Marginal Utility gallery has been taken over by a strange machine. Forever Wild (Nest Machine), by Douglas Irving Repetto, is a slow-moving contraption of conveyor belts which could resemble a Rube Goldberg Machine, a catch-all name for any device that elaborately performs a simple action. Forever Wild’s purpose is to create art, in a naturalistic and random fashion, where the process is as much a part of the piece’s meaning as its final product.
“Forever Wild (Nest Machine) is the first in a series of speculative machines that generate artifacts no longer produced by natural processes,” Repetto writes in his statement accompanying the piece. “It is an inefficient factory built from scraps and debris, making elaborate nests for forgotten creatures.”
Repetto is an artist and teacher who is the director of Columbia University’s Computer Music Center. His previous work in Philadelphia includes a “Monsters!” workshop in September, during which he led a workshop in the Penn Museum in which participants built robot “foals” with scrap wood and simplistic motors. The participants set the “foals” loose to battle one another at the end. Repetto seems interested in using engineering to recreate animal behaviors from the natural world.
The piece at Marginal Utility is one installation with many components. It occupies two rooms, passing through the wall between them. It is precarious and noisy, with small motors that propel patched-together fabric conveyor belts forward to deliver metal screws, sticks, feathers and other objects toward a rotating platform at the rear of the gallery.
From the entrance, Forever Wild is introduced by the elevating magnetic arm that carries screws from a bucket to the conveyor belt. This first confrontation with an inexplicable device and its contradictory movement backwards out of the room is compelling; already, you’re hooked on the gallery experience.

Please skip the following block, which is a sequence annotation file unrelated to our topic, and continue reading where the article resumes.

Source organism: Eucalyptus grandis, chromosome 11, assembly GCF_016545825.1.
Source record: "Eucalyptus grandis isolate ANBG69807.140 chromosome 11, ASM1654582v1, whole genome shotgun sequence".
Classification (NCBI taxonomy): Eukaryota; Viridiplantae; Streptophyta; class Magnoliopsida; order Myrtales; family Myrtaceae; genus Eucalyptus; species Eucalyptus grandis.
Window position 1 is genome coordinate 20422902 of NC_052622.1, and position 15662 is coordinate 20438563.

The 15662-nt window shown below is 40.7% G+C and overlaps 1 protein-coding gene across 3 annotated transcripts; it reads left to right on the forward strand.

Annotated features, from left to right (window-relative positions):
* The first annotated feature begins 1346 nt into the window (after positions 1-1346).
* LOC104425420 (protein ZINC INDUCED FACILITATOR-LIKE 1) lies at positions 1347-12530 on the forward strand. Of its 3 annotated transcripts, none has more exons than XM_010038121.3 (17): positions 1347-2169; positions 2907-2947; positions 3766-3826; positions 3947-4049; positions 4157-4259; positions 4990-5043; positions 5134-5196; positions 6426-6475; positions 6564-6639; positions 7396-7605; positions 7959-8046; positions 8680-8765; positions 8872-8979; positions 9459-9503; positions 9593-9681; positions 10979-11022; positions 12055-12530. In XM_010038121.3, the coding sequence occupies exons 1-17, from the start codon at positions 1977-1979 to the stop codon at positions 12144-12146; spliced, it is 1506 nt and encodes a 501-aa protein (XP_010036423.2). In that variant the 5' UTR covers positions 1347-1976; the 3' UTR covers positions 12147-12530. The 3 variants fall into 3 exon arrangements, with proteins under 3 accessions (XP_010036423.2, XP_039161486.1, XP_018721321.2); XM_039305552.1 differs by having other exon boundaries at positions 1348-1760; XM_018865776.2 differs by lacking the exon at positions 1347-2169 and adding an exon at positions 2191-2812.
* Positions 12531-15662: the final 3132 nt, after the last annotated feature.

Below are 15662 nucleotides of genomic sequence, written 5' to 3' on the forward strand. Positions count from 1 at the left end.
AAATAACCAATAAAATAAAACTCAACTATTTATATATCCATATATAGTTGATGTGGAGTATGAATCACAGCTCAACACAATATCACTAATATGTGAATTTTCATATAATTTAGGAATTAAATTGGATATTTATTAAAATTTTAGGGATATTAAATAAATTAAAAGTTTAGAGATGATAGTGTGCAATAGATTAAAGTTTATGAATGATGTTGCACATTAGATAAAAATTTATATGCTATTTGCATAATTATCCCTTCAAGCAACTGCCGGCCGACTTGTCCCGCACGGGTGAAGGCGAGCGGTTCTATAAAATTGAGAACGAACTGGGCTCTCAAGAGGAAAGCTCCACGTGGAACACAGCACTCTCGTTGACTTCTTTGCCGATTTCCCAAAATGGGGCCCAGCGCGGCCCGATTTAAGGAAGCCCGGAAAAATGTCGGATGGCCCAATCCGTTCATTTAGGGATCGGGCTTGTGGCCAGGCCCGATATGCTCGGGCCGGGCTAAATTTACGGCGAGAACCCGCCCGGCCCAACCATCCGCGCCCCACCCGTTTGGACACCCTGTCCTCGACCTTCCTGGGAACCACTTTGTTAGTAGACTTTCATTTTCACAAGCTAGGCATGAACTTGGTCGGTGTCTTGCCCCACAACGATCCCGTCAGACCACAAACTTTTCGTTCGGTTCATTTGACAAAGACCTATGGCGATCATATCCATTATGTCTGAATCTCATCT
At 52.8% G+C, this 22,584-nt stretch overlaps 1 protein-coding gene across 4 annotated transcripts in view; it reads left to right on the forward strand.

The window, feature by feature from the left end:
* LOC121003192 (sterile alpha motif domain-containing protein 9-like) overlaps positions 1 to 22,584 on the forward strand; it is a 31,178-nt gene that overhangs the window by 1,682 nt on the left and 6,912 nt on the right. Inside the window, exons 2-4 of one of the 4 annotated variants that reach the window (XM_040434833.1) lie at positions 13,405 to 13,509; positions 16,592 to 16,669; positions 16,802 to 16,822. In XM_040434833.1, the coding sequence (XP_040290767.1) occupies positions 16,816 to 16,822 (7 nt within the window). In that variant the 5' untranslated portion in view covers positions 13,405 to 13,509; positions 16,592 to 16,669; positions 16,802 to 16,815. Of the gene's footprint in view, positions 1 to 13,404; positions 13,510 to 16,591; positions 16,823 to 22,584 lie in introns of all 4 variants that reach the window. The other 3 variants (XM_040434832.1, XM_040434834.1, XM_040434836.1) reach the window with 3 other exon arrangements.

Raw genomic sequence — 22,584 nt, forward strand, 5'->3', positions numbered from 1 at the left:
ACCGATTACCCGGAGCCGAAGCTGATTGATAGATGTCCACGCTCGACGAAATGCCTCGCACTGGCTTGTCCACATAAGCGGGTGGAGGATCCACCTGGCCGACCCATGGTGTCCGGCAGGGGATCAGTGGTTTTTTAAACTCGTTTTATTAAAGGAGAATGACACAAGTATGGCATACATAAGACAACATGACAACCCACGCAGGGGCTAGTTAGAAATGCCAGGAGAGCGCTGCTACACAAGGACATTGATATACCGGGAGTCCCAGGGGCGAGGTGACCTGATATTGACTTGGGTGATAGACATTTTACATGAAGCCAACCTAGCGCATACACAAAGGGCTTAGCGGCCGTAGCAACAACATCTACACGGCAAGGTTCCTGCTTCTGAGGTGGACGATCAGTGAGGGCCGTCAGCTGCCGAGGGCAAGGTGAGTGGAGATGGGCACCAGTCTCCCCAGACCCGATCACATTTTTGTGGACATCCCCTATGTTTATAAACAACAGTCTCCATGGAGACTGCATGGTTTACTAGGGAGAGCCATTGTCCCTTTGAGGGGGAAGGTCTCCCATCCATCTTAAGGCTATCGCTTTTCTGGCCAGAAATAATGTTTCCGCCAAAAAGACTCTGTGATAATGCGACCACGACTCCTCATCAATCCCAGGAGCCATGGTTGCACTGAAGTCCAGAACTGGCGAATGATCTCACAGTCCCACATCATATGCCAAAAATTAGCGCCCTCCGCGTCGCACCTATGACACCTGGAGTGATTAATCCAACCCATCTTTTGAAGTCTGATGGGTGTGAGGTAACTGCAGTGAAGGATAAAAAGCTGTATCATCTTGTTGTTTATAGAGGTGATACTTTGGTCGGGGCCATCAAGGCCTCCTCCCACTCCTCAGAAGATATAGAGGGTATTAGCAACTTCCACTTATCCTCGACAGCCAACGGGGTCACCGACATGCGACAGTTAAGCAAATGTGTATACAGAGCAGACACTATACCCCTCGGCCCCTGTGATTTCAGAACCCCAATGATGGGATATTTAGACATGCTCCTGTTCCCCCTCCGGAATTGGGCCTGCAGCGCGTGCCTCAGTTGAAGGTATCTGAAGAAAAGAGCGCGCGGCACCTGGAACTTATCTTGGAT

In the next room, where the piece concludes, the initial belt of screws is found delivering its cargo to another longer belt. This second belt carries material from two large water jugs that perpetually spin and dump small pieces of debris on to the belt. One dumper is full of bright objects, the other of dirt and sticks.
All these sources of material – bright, shiny inorganic objects, metal screws, natural debris – contribute to the final product, a spinning square of randomly assorted elements creating a collage like the messy ground of a forest after a storm. Hung at the final peak of the conveyor belt journey, tubes of ink and wood-glue drip over the board to “paint” a circular outline at the edge of this bizarre nest.
Forever Wild re-imagines the random, natural process of nest-building over the background of an artificial world where the plastic, gaudy and unrecyclable materials of our society are part of the geological record, and animals no longer roam.
But for whom is this nest meaningful? Repetto’s machine is too willed of a creation to seem purely natural. It’s not like the instinctually-constructed nest of a bird the way a bird would build it. And unlike the endlessly-repeating cycles in nature (migration, mating, nest building, etc), the machine makes no pretense to infinite operation. There are no bags of additional supplies in the corners of the gallery. To understand the meanings at play in this work, it might be fruitful to explore the idea of the “forgotten creature” for whom the plastic and garbage nest is intended.
Ultimately, Forever Wild reflects an abstracted human need for the organic, arbitrary layering patterns that we see undertaken in nature. The work is successful mechanically, but much of the excitement in it comes from the almost child-like wonder inspired by the elaborate twists and angles of Repetto’s machine. Repeated views after the work has been comprehended are no longer elevating, and the nest is just a nest. As the initial root of a project that the artist intends to expand, however, Forever Wild is a very strong and promising step into intriguing territory.